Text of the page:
So keep your humor safe and in good taste—just like the products in those summer ice cream trucks!
Ever suffer a brain freeze while speaking? (Send us your story if it's funny!) In case you're interested, here's my Free download on "5 Ways to Recover From a Brain Freeze."
Ready to Share Your Funny Speaking Story?
On The Genard Method website, we have a page on Funny Public Speaking Stories. These are real-life moments people have contributed from their speeches and presentations that are funny, embarrassing, 'disastrous,' and sometimes, heroic on the part of the speaker! They are 'Oops!', and "Oh, no . . . I said that?" moments . . . and sometimes, things that happened that were culturally hilarious.
If you have such a story, I'd love to include it on our funny speaking stories page. Contact us and send your story, along with permission to use it on our site. With luck (and a few yucks), we'll have a new crop of stories to send your way . . . including yours!
Now, as I promised above, my own funny moment:
Some years ago, when I was a professor of international students in the Department of Communication at Emerson College, I taught a summer course entitled “Introduction to Graduate Studies.” Emerson’s campus is across the street from the lovely, colonial-era Boston Common. Kitty-corner to the park is a Starbucks, where I’d go before class to have a coffee and look over my notes.
Since this was a summer course, the day was hot. With the front door being opened constantly, the interior of the Starbucks wasn’t very cool even with the air conditioning on. I had to keep mopping my forehead with paper napkins as I sat and prepared for my lecture.
The lecture went fine. It was only in the men's room after the class, that I discovered I had a large piece of paper napkin stuck to my forehead! The international students--undoubtedly trained to be deferential to professors--had sat through my lecture without a wayward look or a snicker. Since then, I carry a small mirror with me and always check it before I “go on.”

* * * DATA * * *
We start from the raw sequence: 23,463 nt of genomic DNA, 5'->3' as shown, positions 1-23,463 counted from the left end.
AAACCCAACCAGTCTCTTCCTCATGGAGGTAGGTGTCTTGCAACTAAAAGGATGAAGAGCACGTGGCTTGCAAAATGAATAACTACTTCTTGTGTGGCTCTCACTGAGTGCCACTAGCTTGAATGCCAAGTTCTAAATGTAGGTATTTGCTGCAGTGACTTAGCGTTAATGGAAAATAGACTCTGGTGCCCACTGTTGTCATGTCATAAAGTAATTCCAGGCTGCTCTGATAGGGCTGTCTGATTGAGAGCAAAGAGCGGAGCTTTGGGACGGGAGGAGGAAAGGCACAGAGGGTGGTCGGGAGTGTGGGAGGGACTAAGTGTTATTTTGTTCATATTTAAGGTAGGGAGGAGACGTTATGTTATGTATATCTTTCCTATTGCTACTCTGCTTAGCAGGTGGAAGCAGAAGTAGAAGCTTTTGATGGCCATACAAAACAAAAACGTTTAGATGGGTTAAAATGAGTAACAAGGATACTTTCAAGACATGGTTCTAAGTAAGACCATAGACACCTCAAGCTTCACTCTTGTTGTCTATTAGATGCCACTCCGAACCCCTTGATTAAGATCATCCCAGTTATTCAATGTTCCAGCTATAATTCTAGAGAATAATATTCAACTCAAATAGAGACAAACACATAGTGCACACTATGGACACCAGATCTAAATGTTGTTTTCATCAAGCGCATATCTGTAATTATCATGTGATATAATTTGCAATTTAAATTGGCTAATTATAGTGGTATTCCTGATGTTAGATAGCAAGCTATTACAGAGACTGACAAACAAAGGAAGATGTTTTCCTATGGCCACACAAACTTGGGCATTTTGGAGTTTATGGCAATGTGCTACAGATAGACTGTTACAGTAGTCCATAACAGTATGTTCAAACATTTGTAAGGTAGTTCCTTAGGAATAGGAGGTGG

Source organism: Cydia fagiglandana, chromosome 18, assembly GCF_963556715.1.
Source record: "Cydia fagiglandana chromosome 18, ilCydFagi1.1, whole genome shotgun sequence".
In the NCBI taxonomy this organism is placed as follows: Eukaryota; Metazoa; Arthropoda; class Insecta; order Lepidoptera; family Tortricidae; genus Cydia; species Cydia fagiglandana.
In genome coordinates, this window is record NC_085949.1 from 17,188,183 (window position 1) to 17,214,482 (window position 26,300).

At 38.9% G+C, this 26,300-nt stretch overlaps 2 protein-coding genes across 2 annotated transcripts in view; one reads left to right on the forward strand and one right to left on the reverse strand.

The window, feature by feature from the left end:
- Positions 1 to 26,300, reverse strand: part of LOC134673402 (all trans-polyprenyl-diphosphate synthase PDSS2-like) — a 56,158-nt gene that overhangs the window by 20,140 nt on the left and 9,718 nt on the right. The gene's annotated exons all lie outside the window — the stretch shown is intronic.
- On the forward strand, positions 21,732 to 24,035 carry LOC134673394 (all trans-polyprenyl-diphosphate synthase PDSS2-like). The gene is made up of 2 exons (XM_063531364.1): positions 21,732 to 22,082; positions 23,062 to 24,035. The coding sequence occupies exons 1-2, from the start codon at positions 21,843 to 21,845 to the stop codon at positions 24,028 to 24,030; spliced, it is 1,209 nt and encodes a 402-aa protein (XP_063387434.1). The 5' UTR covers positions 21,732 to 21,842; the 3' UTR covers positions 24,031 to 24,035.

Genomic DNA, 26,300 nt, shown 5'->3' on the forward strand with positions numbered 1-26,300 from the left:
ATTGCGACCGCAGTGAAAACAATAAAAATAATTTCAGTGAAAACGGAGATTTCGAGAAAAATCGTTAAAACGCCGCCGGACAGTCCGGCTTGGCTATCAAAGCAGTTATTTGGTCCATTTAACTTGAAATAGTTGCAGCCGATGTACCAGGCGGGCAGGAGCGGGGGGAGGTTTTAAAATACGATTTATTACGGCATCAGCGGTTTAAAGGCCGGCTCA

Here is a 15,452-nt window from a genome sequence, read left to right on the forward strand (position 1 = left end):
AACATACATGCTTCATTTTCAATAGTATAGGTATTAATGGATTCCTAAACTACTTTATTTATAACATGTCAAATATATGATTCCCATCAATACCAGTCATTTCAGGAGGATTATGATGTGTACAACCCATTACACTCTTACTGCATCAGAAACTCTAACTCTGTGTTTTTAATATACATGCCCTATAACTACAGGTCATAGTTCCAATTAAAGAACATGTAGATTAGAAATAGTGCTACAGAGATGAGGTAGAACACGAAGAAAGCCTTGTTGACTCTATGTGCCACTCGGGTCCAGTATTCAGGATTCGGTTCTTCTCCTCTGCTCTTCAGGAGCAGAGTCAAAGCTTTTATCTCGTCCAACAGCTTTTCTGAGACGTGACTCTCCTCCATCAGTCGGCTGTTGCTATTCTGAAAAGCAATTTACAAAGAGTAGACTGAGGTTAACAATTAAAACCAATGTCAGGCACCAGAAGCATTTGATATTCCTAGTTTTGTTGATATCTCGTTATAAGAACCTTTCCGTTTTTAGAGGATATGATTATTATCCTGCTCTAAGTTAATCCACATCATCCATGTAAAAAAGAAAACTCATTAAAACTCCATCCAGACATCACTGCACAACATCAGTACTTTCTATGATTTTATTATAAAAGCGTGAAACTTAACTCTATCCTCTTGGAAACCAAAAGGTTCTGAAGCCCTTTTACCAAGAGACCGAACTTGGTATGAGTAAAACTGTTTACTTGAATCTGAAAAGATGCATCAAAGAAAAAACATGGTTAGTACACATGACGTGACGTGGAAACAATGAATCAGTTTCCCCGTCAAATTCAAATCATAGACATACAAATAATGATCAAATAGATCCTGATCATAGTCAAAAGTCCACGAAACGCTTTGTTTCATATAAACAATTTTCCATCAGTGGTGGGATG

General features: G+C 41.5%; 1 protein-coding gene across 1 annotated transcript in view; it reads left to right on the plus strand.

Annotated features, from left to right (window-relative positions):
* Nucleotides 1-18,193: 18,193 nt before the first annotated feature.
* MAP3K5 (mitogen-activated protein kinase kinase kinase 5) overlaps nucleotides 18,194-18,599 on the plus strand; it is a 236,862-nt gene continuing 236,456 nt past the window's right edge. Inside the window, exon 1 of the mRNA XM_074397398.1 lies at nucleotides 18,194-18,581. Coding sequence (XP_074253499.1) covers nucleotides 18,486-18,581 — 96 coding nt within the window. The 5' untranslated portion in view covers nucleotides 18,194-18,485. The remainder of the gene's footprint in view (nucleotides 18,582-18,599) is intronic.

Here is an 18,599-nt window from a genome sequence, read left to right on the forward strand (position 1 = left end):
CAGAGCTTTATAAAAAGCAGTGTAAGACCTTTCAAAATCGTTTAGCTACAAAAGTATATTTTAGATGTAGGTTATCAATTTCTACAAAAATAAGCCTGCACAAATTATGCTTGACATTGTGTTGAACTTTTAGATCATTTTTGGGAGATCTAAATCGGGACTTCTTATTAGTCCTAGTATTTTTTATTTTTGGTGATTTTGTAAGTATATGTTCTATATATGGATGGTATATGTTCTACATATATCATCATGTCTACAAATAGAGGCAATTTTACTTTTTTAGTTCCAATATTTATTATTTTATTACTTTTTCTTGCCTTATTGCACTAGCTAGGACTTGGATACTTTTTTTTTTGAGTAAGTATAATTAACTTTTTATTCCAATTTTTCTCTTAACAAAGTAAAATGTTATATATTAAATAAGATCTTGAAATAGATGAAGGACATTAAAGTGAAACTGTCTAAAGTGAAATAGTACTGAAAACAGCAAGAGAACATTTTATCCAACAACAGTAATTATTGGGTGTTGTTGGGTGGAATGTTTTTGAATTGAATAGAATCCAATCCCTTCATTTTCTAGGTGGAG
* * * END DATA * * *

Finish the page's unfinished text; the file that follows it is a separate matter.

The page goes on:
1 Jeff Fleming, “Observational Humor: Seeing What Others Are Thinking,” Professional Speaker, November 2005, 10.
You should follow me on Twitter here.
Gary Genard is an actor, author, and expert in public speaking training and overcoming speaking fear. His company, Boston-based The Genard Method offers live 1:1 Zoom executive coaching and corporate group training worldwide. In 2022 for the ninth consecutive year, Gary has been ranked by Global Gurus as One of the World’s Top 30 Communication Professionals. He is the author of the Amazon Best-Seller How to Give a Speech. His second book, Fearless Speaking, was named in 2019 as "One of the 100 Best Confidence Books of All Time." His handbook for presenting in videoconferences, Speaking Virtually offers strategies and tools for developing virtual presence in online meetings. His latest book is Speak for Leadership: An Executive Speech Coach's Secrets for Developing Leadership Presence. Contact Gary here.